An FDA advisory panel on Tuesday voted 14-1 recommending that labels of AstraZeneca's diabetes drugs Onglyza (saxagliptin) and Kombiglyze (saxagliptin/metformin) include a warning regarding a potential risk of heart failure and death, while the panel unanimously agreed that a similar warning should be added to the label of Takeda's diabetes treatment Nesina (alogliptin). Meanwhile, the panellists voted 13-1 and 16-0 that AstraZeneca's therapies and Nesina, respectively, carried an acceptable heart safety profile.
The panel vote for Onglyza and Kombiglyze was based on the findings of the 16 000-patient SAVOR heart study, which did not show an increased risk of heart attack associated with Onglyza versus placebo. However AstraZeneca's trial results suggested the therapy was linked to a higher rate of heart failure. Last week, agency reviewers concluded that the drug appears to be associated with an elevated risk of death.
The advisory committee noted that confounding factors made it difficult to determine whether the increased risk of death observed in the study is real or a statistical fluke. Some panellists recommended additional studies, as the SAVOR trial was not designed to assess heart failure and the study included patients already predisposed to heart problems.
Separately, a preliminary FDA review of Nesina identified a numerical increase in hospitalisations for heart failure in association with the therapy versus placebo, although the difference was not significant. However, Deutsche Bank analyst Richard Parkes commented "we believe the FDA will likely view the risk [of heart failure] as likely to be a class effect and apply changes to all approved drugs in the [DDP-4 inhibitor] class."
In 2013, study data published in the NEJM suggested that the DDP-4 inhibitor class, which also includes Merck & Co.'s Januvia (sitagliptin) and Eli Lilly and Boehringer Ingelheim's Tradjenta (linagliptin), may be linked to an elevated risk of heart failure. Subsequently, the FDA commissioned a review of the heart failure risk associated with Onglyza, while Merck is expected to release data from the TECOS study assessing the cardiovascular risk associated with Januvia later this year.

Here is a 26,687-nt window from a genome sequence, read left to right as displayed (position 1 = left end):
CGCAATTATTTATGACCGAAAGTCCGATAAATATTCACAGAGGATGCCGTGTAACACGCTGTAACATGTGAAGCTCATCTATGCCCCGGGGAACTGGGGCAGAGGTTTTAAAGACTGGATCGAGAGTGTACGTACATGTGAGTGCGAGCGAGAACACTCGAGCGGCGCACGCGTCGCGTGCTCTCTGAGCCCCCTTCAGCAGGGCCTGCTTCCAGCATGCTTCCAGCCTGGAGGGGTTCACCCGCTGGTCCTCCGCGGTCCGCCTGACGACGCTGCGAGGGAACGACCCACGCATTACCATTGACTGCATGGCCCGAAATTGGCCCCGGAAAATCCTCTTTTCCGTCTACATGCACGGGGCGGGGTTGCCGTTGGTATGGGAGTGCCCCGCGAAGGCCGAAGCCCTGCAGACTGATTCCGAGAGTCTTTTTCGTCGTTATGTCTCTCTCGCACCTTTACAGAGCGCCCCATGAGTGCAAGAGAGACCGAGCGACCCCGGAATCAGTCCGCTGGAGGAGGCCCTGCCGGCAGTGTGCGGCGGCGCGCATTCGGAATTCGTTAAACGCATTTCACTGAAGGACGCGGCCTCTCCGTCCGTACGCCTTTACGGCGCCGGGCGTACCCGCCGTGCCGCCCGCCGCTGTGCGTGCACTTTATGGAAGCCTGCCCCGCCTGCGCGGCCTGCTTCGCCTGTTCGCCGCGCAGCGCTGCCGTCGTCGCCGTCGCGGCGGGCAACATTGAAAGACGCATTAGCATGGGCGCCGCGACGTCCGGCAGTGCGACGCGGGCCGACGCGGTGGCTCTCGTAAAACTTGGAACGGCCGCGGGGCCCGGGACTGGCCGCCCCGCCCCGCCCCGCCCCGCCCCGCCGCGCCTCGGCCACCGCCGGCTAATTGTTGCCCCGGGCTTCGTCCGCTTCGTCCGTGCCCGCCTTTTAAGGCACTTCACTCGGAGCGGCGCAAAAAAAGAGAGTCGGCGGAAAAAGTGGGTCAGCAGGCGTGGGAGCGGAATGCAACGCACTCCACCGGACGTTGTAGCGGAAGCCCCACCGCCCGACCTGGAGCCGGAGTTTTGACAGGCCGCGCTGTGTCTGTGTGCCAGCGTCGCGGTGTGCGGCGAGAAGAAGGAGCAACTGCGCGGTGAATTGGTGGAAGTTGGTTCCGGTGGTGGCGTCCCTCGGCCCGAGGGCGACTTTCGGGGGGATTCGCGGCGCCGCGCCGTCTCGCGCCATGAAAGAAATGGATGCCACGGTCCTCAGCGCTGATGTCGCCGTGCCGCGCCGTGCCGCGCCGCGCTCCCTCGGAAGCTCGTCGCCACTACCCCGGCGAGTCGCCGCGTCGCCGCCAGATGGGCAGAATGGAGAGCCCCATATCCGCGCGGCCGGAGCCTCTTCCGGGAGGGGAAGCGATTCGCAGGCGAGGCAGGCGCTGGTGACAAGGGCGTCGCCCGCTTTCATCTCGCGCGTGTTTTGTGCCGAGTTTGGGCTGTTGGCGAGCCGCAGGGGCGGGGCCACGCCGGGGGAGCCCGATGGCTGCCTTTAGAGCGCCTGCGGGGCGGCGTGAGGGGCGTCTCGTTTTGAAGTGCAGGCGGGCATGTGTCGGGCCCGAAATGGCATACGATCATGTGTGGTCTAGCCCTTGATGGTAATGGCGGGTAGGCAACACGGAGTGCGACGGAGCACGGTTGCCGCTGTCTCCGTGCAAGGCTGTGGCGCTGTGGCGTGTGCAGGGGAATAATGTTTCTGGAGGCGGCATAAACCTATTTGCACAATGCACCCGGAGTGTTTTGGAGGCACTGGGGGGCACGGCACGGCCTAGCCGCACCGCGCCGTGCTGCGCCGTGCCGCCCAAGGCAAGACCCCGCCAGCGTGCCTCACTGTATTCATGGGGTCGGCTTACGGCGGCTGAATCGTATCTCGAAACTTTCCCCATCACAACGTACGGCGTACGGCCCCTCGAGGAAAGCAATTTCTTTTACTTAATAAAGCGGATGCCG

Leerink Swann analyst Seamus Fernandez predicted that if Merck's study identifies no heart risk associated with Januvia, sales of AstraZeneca's products could be depressed by 50 percent. Conversely, Fernandez stated "given the absence of a serious safety issue for either Onglyza or [Nesina] suggests that, barring an overtly negative signal in TECOS, growth of the DPP-4 class is likely to continue without a meaningful change in current prescribing trends." The analyst projected peak sales of $1.8 billion for Onglyza and Kombiglyze.
Onglyza was co-developed as part of a joint venture between AstraZeneca and Bristol-Myers Squibb, which the former drugmaker acquired for $4.3 billion in 2014. The therapy, which was cleared by the FDA for the treatment of type 2 diabetes in 2009, amassed $820 million in sales last year.
Meanwhile, Nesina was approved by the FDA in 2013 for the treatment of type 2 diabetes as an adjunct to diet and exercise. The drug generated $403 million in sales during the 2014 fiscal year.
For further analysis, see ViewPoints: Handicapping potential outcomes from Tuesday’s FDA meeting to discuss safety of DPP-IV inhibitors. See also ViewPoints: Possible heart failure signal may begin to weigh on DPP-IV class of diabetes drugs.
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